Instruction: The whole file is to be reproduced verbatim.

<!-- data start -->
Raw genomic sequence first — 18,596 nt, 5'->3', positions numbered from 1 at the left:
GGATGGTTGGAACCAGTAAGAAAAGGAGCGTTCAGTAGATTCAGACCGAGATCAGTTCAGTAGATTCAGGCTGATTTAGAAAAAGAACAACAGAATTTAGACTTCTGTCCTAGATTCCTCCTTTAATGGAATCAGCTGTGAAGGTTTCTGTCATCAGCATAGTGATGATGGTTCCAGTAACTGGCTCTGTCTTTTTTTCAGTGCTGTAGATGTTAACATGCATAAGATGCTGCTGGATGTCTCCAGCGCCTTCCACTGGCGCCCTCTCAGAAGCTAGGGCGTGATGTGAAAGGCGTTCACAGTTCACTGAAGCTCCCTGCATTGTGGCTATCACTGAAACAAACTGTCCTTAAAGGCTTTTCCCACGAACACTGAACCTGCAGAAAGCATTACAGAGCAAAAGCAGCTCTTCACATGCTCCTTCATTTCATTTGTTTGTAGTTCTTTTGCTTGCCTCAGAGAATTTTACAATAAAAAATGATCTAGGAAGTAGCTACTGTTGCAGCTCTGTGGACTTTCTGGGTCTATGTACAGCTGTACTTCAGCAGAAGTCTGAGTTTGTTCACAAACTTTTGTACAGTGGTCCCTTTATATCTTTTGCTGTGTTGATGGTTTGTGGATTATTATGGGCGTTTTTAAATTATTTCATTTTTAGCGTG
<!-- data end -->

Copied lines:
Raw genomic sequence first — 18,596 nt, 5'->3', positions numbered from 1 at the left:
GGATGGTTGGAACCAGTAAGAAAAGGAGCGTTCAGTAGATTCAGACCGAGATCAGTTCAGTAGATTCAGGCTGATTTAGAAAAAGAACAACAGAATTTAGACTTCTGTCCTAGATTCCTCCTTTAATGGAATCAGCTGTGAAGGTTTCTGTCATCAGCATAGTGATGATGGTTCCAGTAACTGGCTCTGTCTTTTTTTCAGTGCTGTAGATGTTAACATGCATAAGATGCTGCTGGATGTCTCCAGCGCCTTCCACTGGCGCCCTCTCAGAAGCTAGGGCGTGATGTGAAAGGCGTTCACAGTTCACTGAAGCTCCCTGCATTGTGGCTATCACTGAAACAAACTGTCCTTAAAGGCTTTTCCCACGAACACTGAACCTGCAGAAAGCATTACAGAGCAAAAGCAGCTCTTCACATGCTCCTTCATTTCATTTGTTTGTAGTTCTTTTGCTTGCCTCAGAGAATTTTACAATAAAAAATGATCTAGGAAGTAGCTACTGTTGCAGCTCTGTGGACTTTCTGGGTCTATGTACAGCTGTACTTCAGCAGAAGTCTGAGTTTGTTCACAAACTTTTGTACAGTGGTCCCTTTATATCTTTTGCTGTGTTGATGGTTTGTGGATTATTATGGGCGTTTTTAAATTATTTCATTTTTAGCGTG